Today's poetry for today's world

Judith Skillman


Judith Skillman is the author of thirteen collections of poetry,

most recently The White Cypress, Cervena Barva Press, 2011.

She is the recipient of awards from the Academy of American

Poets, Washington State Arts Commission, and other

organizations.  Her work has appeared in Poetry, Field,

The Iowa Review, Prairie Schooner, The Midwest Quarterly,

and many other venues.  Skillman holds an M.A. in English

Literature from the University of Maryland, and lives in

Kennydale, Washington.  For more on her work, please visit





Click on the cover to buy The White Cypress.










It comes, Mother, complete

with a solid gold center.

Lifted from Canada,

dumb-thumbed, it comes

from your all-girl school

in the ghetto-lands.


Like the wind sweeping trees

of yellow leaves

in a Pacific storm, it’s

sworn to secrecy, weighs

almost nothing, doesn’t tell

its worth to strangers.


The black birds above the sky

could be leaves or coins,

the gusts swollen with water,

the mail truck passing,

flashing lights in early darkness.

Certain signals malinger


in the discs between my spine.

I call these pain for the way

they enter the hip

and the leg and refuse

to emigrate.  I know at the border

you paused for a look


at Niagara Falls.

Would pocket change

hold up in the new land?

Would father finish his degree,

leave his den, enter the silence

of numbers sent to earth


from the sun?  Would there be

children, and children’s children?

This coin fits your sunny disposition,

and the way, drunk after a bottle

of red wine—any kind will do—

your laughter brightens, its


tinned edge—is tin an element

in the periodic table?  I know

salt follows us wherever we go,

onions bring tears, a bit of oil

sizzling in the pan recalls

your ample breasts and full-


figured spirit.  What I didn’t know

then I know now—you were

not really a saint, rather crazed

with the same anxieties that rule

my days.  Mother, the original

loony, called to be less than,


equal to, more than, the task

at hand—I have underestimated

your wealth.  This gift—take it

while you limp among the living,

your balance gone, left ear

deaf to the sinister ones.


Their whispers, as always,

escaped your sense of smell

which was, as you said,

bad to nil, though you cooked

our feasts.  In them we tasted

your tongue and heart.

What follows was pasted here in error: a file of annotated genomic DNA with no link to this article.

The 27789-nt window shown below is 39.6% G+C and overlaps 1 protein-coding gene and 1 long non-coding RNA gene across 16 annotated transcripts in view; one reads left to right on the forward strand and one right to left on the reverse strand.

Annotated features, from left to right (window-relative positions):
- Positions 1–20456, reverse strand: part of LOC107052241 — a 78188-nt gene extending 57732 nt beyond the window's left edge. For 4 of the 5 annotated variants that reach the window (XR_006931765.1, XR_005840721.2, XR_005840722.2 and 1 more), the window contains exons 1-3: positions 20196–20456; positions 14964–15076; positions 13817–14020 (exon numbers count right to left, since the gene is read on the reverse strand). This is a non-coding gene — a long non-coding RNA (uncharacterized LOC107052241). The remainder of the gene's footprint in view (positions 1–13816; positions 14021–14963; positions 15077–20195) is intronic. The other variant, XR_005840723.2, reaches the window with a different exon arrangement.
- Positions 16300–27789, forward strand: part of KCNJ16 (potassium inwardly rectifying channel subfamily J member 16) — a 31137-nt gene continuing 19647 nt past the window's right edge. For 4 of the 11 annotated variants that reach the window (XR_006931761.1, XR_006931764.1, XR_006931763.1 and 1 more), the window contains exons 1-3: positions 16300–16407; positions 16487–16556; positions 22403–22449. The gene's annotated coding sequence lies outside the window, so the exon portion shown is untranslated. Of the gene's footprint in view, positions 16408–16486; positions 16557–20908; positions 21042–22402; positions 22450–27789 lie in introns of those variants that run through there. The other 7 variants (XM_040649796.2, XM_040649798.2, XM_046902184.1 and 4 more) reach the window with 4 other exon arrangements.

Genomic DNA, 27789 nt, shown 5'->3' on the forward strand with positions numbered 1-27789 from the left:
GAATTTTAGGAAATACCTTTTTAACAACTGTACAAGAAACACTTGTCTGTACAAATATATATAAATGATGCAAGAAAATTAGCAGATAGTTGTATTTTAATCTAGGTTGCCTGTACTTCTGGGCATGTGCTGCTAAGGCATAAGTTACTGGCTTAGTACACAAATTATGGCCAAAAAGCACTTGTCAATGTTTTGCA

In the slivers of spice from Provence

or Montreal that greened

the fish we proclaimed the meal

good, we took to your kitchen

table the shadow lands of our need

for nurture, for relief from hunger


and pain. Mother,

though we never equated

our suffering with your pocketbook

we took all you offered

us as subsidy, we left you

with less than a silver dollar.




Published in Prairie Schooner;

The White Cypress, Cervena Barva Press (2011)




Click on the cover to buy The Never








They lie in separate rooms while the moon

spills its light across limbs of trees.

The fake owl poses in the yard next door—

those yellow eyes she saw and thought

it was a Great Horned Owl.  The never

comes in spurts, like wings across the kitchen

skylight cutting her off from him

during the day.  Never takes the form of sleep

at night.  It’s not that never belongs

to no one else.  Practically anyone

could be happy under the sentence of moon

on gravel, moon on frost, moonlight

on fake owl perched in a willow.

Perhaps the moon is birch wood, she thinks,

and it was part of the never before this never.

Maybe the wings are obsidian and covered

the skylight when a piece of the Kuiper Belt

exploded above their house.  Inside she feels

a bit like never.  Likes the sound of mingling

with folks that might live there.  Likes the fake owl,

who never asks who.




Published in FIELD.                  


Click on the cover to buy Heat Lightning.   







You walked up Tabletop Mountain

And found a skull.  A coyote, dog,

Or wolf—you are not sure.


Perhaps a deer.  You run

Your finger along the teeth:

Yellowed ivories glowing,


Molars’ compacted surfaces.

Not a single one missing—the animal

Died young.  For the skeletal grin


You feel wistful, even as a man.

Is there a secret you missed

Along the way, a better kind of life


Lived among the ruins of nature

Rather than this entrapment

Where you fight your way through


Each urban day, return to the well-kept

House at night?  You walked up Tabletop,

Looked far out where the shape-shifting


Begins again between brother

And sister mountains twisting

Sharp peaks southwest,


Blued by the moon raising its single horn

In the east.  When you picked up

The skull it walked with you, breathed


Through eye sockets wide open

As with the sudden shocked surprise of—

You are not sure which—


Being dead or carried in your hand.





Published in Pedestal Magazine and reprinted in the anthology

Many Trails to the Summit, Rose Alley Press, David Horowitz, Editor




Click on the cover to buy Circe's Island




Writer's Tip: “. . . In paying attention to what one is drawn to, the writer comes

closer to the elusive nature of association; the subconscious, Jungian archetypes;

and all manner of “good stuff,” for lack of a better term, that leads to a strong poem.”


--from The Writing Life, Centrum Experience Magazine, edited by Jordan Hartt




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